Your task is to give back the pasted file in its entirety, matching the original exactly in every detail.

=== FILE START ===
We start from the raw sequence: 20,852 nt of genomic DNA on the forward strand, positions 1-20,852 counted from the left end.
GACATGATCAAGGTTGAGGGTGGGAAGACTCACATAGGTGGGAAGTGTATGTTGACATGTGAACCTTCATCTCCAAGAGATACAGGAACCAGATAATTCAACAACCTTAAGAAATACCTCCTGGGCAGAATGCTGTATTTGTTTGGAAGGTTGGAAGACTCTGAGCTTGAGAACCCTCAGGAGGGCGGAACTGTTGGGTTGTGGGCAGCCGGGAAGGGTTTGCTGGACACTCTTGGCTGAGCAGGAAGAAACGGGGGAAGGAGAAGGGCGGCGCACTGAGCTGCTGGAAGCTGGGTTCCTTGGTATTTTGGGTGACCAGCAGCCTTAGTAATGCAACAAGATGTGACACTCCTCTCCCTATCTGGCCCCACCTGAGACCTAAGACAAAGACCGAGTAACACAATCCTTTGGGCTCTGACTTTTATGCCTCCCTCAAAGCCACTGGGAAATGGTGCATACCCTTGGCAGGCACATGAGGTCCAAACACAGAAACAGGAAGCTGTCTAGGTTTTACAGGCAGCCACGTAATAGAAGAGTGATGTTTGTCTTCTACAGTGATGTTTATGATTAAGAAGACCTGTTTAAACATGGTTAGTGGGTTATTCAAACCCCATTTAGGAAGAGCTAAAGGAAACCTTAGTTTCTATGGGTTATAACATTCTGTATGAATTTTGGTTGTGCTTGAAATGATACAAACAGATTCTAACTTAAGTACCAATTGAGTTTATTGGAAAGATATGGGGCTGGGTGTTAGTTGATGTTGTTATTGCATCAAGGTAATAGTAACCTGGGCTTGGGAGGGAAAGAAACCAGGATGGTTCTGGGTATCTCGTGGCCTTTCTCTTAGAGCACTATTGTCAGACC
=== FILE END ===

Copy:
We start from the raw sequence: 20,852 nt of genomic DNA on the forward strand, positions 1-20,852 counted from the left end.
GACATGATCAAGGTTGAGGGTGGGAAGACTCACATAGGTGGGAAGTGTATGTTGACATGTGAACCTTCATCTCCAAGAGATACAGGAACCAGATAATTCAACAACCTTAAGAAATACCTCCTGGGCAGAATGCTGTATTTGTTTGGAAGGTTGGAAGACTCTGAGCTTGAGAACCCTCAGGAGGGCGGAACTGTTGGGTTGTGGGCAGCCGGGAAGGGTTTGCTGGACACTCTTGGCTGAGCAGGAAGAAACGGGGGAAGGAGAAGGGCGGCGCACTGAGCTGCTGGAAGCTGGGTTCCTTGGTATTTTGGGTGACCAGCAGCCTTAGTAATGCAACAAGATGTGACACTCCTCTCCCTATCTGGCCCCACCTGAGACCTAAGACAAAGACCGAGTAACACAATCCTTTGGGCTCTGACTTTTATGCCTCCCTCAAAGCCACTGGGAAATGGTGCATACCCTTGGCAGGCACATGAGGTCCAAACACAGAAACAGGAAGCTGTCTAGGTTTTACAGGCAGCCACGTAATAGAAGAGTGATGTTTGTCTTCTACAGTGATGTTTATGATTAAGAAGACCTGTTTAAACATGGTTAGTGGGTTATTCAAACCCCATTTAGGAAGAGCTAAAGGAAACCTTAGTTTCTATGGGTTATAACATTCTGTATGAATTTTGGTTGTGCTTGAAATGATACAAACAGATTCTAACTTAAGTACCAATTGAGTTTATTGGAAAGATATGGGGCTGGGTGTTAGTTGATGTTGTTATTGCATCAAGGTAATAGTAACCTGGGCTTGGGAGGGAAAGAAACCAGGATGGTTCTGGGTATCTCGTGGCCTTTCTCTTAGAGCACTATTGTCAGACC